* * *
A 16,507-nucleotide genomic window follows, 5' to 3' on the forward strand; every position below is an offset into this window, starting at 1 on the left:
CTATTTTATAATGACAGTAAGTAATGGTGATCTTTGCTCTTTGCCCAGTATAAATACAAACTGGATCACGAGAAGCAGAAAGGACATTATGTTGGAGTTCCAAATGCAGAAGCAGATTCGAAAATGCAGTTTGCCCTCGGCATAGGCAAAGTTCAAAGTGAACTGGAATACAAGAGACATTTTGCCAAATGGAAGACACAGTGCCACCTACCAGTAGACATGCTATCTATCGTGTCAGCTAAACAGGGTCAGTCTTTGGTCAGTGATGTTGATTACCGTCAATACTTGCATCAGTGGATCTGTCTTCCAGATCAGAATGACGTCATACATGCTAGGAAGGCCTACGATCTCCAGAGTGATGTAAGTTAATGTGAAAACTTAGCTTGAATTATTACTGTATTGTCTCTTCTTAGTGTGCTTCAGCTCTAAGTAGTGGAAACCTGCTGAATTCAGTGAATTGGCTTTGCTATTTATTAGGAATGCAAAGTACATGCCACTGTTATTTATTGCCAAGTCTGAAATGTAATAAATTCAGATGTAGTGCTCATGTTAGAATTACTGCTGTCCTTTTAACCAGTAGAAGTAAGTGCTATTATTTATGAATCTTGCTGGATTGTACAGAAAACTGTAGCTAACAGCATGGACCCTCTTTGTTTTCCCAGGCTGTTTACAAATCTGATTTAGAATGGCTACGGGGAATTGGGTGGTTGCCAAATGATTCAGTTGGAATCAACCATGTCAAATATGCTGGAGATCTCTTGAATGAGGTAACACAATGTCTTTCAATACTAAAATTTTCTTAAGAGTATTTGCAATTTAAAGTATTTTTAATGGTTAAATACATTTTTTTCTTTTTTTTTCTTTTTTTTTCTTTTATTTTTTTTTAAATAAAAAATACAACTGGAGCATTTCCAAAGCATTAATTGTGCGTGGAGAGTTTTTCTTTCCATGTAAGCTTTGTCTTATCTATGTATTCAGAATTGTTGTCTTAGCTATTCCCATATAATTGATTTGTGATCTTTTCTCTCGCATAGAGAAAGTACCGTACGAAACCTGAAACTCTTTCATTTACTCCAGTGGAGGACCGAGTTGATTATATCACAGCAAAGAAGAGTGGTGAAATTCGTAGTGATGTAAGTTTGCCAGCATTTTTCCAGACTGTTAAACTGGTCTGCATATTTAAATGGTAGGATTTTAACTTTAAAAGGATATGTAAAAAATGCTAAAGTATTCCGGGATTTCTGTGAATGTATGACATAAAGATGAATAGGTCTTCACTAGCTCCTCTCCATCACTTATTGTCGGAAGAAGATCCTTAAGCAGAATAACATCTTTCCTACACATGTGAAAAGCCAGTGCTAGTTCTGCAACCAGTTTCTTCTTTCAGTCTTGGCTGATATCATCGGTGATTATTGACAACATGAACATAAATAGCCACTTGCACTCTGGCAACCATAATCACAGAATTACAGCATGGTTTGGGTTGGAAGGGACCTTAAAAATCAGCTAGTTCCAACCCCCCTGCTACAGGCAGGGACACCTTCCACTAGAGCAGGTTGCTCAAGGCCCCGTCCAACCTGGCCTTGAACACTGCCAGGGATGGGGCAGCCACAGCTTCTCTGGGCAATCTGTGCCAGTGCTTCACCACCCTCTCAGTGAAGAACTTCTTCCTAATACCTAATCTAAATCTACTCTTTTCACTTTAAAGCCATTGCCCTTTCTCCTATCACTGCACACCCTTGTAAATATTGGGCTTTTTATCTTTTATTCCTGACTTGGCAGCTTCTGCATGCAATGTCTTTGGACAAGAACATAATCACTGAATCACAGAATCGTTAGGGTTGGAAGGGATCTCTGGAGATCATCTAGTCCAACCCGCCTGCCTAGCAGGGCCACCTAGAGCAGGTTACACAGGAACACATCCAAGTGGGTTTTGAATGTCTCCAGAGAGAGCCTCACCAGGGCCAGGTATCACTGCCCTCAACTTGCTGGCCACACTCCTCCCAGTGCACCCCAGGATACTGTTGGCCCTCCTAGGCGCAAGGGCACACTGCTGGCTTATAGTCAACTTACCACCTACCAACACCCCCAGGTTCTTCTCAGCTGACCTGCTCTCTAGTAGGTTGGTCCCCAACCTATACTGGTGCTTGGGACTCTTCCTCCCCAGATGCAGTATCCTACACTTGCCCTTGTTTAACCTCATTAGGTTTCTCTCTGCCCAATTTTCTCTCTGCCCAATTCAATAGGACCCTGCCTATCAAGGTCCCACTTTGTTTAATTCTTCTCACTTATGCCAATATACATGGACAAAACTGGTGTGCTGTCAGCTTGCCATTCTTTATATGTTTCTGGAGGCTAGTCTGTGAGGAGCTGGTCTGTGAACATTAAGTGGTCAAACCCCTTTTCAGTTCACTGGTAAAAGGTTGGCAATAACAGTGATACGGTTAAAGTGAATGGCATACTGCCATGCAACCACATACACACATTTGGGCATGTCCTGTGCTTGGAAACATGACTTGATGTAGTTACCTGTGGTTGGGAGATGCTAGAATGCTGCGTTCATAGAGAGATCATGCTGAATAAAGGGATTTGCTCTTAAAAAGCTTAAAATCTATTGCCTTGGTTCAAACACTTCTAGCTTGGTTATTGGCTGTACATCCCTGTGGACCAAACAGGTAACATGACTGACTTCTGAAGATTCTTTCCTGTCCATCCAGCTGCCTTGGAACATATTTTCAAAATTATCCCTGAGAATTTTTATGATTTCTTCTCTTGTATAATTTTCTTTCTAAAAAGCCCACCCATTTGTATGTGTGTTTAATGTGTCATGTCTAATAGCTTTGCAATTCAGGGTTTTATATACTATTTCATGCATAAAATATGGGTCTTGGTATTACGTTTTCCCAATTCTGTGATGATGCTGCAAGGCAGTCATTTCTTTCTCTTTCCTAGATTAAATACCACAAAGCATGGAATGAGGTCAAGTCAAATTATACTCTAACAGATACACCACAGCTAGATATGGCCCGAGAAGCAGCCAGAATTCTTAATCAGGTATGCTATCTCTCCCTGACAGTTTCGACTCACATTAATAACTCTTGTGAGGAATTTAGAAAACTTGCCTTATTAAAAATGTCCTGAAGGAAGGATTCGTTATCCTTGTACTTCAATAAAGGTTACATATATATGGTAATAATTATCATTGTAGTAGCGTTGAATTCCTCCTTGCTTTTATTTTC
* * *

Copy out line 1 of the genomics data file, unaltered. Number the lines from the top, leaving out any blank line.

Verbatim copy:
A 16,507-nucleotide genomic window follows, 5' to 3' on the forward strand; every position below is an offset into this window, starting at 1 on the left: